Batteries are at the heart of a lot of what we do in our lives. From the way that we need to charge our phones (often with frustrating regularity) to a watch being able to run for years on a tiny silver disc. Each do the same basic thing, but the difference in them is huge.
As the industry has matured and the number of e bikes has increased, the development of these batteries has increased, and it's all down to the rise of the Lithium Ion battery.
In the same way that LEDs quickly became the only option for bike lights, Lithium Ion is now completely dominant in bike batteries. It's the same technology you’ll find everywhere from your phone and electric drill to a Tesla supercar. They are smaller and lighter than the lead acid batteries they replace, meaning lighter bikes and more range for less weight, and the reduced environmental and safety risks make them far more suited to consumer use.
Lithium Ion batteries last much longer than lead acid batteries. Typically a lead acid battery needs to be replaced after 200-300 charges, whilst a Lithium Ion battery is likely to last between 500-2000 charges, depending on battery quality, and that's only set to increase with new batteries claiming a service life of up to 12 years. Charging is also a lot more efficient, with a fast charger able to fill up an e-bike battery in just a few hours. The only major downside to Lithium Ion batteries is that the charging process needs to be more carefully regulated to avoid damaging the cells, and that adds a little bit to the overall cost. Normally the electronics needed to control the charge are added into the the battery unit.
Lithium polymer batteries are a subset of Lithium ion; the battery functions in a similar way but the process uses a non-rigid container instead of grouping separate solid cells together. This allows battery manufacturers to create a greater variety of battery shapes, with a lighter construction. Lithium polymer batteries are mainly used for smaller devices (your phone will contain one) but some electric car manufacturers have used them in vehicles, and the ability to customise the shape of the battery is a bonus in e-bikes where manufacturers are integrating the batteries into the shape of the frame.
Capacity is usually measured in Amp hours (Ah) or Watt hours (Wh). They're both essentially measuring the same thing but Watt hours is taking over as the standard because it's a bit more consumer-friendly.
The relationship is simple to explain: a battery with a 10Ah capacity is theoretically capable of supplying 1 ampere of current for 10 hours (or 10 amperes for 1 hour). Multiply that by the voltage the battery supplies – in e-bikes this is usually 36v, although 24v and 48v systems are also available – and you get the capacity in watt-hours, since power – measured in watts – is simply the voltage multiplied by the current. So a 10Ah, 36V battery is 360 Watt hours (Wh).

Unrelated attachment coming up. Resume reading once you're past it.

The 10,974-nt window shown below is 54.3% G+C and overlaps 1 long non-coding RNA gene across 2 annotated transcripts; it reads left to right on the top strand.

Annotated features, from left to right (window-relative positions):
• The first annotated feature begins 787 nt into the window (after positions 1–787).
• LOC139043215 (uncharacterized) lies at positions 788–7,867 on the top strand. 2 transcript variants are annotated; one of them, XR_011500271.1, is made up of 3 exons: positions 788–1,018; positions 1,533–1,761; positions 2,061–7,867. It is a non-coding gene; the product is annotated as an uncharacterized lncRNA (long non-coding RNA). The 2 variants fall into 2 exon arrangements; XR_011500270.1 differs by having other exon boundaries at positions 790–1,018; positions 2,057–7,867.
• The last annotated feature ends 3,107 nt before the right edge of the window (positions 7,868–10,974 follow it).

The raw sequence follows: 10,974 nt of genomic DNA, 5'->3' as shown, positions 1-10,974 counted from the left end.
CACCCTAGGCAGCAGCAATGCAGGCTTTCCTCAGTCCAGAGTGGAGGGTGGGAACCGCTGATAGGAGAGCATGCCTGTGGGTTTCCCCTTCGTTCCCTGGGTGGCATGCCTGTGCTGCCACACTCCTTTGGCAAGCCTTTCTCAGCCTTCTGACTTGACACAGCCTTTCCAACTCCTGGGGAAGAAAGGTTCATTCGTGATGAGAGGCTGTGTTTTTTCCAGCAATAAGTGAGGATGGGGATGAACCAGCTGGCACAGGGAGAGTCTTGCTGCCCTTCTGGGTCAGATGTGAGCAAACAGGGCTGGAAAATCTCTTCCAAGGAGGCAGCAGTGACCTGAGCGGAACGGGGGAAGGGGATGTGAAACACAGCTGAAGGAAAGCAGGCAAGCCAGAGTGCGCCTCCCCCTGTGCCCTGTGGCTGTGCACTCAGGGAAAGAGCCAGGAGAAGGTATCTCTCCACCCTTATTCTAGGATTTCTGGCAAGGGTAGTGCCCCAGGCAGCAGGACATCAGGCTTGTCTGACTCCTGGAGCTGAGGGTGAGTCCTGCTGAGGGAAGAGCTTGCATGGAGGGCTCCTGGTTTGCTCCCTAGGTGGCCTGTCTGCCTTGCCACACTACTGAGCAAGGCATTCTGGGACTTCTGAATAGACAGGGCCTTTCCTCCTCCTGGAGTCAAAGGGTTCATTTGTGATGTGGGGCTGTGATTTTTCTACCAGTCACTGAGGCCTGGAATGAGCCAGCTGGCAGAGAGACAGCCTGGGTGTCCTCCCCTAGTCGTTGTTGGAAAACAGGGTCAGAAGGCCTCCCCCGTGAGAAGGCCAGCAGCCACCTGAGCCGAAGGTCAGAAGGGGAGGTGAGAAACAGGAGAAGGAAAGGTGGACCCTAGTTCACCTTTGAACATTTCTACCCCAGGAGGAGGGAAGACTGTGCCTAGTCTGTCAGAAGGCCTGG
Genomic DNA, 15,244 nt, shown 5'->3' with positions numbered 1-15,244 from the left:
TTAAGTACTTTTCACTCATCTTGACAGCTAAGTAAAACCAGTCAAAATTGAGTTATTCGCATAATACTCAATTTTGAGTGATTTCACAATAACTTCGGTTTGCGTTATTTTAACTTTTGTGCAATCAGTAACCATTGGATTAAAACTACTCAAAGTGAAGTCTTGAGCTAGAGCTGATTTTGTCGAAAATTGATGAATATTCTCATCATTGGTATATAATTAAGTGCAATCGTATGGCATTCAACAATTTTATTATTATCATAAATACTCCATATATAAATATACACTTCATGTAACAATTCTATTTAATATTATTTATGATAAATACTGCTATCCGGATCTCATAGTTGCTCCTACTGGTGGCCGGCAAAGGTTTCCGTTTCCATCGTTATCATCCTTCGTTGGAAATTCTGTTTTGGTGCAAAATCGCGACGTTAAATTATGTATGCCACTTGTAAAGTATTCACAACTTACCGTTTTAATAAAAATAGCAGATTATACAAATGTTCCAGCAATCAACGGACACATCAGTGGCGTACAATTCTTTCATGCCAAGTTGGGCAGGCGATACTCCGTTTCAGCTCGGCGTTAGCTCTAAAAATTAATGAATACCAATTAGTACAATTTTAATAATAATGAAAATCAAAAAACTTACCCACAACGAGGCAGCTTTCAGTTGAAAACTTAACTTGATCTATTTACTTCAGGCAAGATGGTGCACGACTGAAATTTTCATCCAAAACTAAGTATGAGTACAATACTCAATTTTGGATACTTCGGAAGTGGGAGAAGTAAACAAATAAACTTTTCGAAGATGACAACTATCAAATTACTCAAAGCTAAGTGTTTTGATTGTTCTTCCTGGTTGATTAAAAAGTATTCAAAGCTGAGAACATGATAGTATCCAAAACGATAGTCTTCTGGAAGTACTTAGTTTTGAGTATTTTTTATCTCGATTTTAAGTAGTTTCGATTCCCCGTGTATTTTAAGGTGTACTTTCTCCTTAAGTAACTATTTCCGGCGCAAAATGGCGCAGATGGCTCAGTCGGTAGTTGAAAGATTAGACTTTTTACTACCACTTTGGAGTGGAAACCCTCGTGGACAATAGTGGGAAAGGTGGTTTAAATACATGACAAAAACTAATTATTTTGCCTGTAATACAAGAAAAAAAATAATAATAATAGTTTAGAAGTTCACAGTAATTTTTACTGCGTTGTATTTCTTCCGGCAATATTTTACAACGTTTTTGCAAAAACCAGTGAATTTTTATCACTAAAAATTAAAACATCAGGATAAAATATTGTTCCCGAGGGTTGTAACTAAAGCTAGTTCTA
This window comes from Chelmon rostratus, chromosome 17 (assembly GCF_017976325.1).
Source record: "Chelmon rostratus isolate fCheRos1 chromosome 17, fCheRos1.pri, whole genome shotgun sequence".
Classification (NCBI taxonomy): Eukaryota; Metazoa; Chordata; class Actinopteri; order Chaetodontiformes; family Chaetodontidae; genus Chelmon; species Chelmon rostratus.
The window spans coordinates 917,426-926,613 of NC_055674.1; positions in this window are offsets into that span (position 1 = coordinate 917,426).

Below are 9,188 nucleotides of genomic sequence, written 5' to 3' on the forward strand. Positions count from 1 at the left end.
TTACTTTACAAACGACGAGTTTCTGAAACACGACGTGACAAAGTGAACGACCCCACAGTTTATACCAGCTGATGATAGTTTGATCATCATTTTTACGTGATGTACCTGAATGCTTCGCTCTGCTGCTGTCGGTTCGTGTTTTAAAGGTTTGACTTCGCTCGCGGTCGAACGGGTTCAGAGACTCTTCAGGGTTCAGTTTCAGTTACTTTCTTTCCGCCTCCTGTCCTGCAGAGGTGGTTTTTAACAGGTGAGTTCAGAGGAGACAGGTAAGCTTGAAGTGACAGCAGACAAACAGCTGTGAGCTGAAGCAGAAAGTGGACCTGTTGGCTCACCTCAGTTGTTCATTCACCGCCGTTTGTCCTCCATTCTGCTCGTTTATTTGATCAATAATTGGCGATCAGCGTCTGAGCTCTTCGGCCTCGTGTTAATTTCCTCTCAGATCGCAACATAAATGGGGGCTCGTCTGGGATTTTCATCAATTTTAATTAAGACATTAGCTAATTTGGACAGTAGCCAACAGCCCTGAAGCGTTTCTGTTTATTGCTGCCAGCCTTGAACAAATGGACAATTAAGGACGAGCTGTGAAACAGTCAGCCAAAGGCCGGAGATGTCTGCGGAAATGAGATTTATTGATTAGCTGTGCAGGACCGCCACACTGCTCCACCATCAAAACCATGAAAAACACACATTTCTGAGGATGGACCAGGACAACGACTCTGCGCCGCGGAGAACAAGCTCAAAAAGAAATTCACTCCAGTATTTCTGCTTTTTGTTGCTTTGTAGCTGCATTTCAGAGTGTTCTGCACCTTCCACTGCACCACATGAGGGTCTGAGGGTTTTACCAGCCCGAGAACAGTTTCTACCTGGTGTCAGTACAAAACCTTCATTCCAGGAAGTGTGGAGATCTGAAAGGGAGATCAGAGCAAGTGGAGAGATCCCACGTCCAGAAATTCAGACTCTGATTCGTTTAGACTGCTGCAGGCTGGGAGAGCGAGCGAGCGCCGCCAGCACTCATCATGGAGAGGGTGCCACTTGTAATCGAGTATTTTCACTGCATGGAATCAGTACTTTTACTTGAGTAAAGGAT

e-bike batteries have a range of capacities. The battery is usually the most expensive part of the bike to produce, so cheaper bikes tend to have smaller batteries. The cheapest bikes have batteries of around 150-200Wh, with 300-500Wh the standard range. Bigger batteries are available, with some manufacturers (such as Koga) offering batteries with a capacity of over 600Wh, and Ariel Rider debuting a 900Wh battery at Eurobike this year.
It used to be the case that Lithium Ion batteries were very expensive. But like any emerging technology, developments in the tech and economies of scale mean that the price of batteries has dropped massively, and will continue to do so. Back in 2005 it cost about $1,000 to make a Lithium Ion battery with a capacity of 1,000Wh. Ten years later, the cost had dropped to just $250. And that trend is set to continue, because the world supply of Lithium Ion batteries will be ramping up massively in the next few years.
Part of this is down to Tesla, the motor company. Actually, they see themselves as more of a battery company, offering not only electric cars but also home battery storage. They're building an enormous facility, the Gigafactory, which on its own will produce 35 gigawatt hours of batteries every year. That's enough for about 70 million e-bikes.
If everything else stayed the same that single factory would, on its own, more than double the world production of batteries which currently stands at about 30GWh. But others are following suit: two of the biggest Chinese battery manufacturers plan to be producing 60GWh of batteries between them by 2020. So in the next four years world battery production is set to quadruple, and for e-bike customers that's going to mean much lower prices.
Another key reason why Lithium Ion batteries have become more popular amongst the European and US markets is their ease of disposal and recyclability compared to lead acid batteries.
In several states in the US and in the EU it is illegal to dispose of lead acid batteries, so getting rid of them once they have come to the end of their functional lives is difficult.
Lithium Ion, on the other hand, has less environmental impact as a technology, and fewer regulations, meaning that the batteries can be both disposed of and recycled more easily. The recycling process is actually slightly more complex, despite the lack of regulations, but with the rise in number of this battery type, it will be streamlined in the future. By 2020 there will be an estimated 5GWh of used batteries coming into the market from the first generation of electric cars, many of which will be repurposed into the growing home storage market: used batteries still have reasonable capacity, and for static operations there's less need for them to be small and light. Others will be recycled, adding to the overall world production capacity.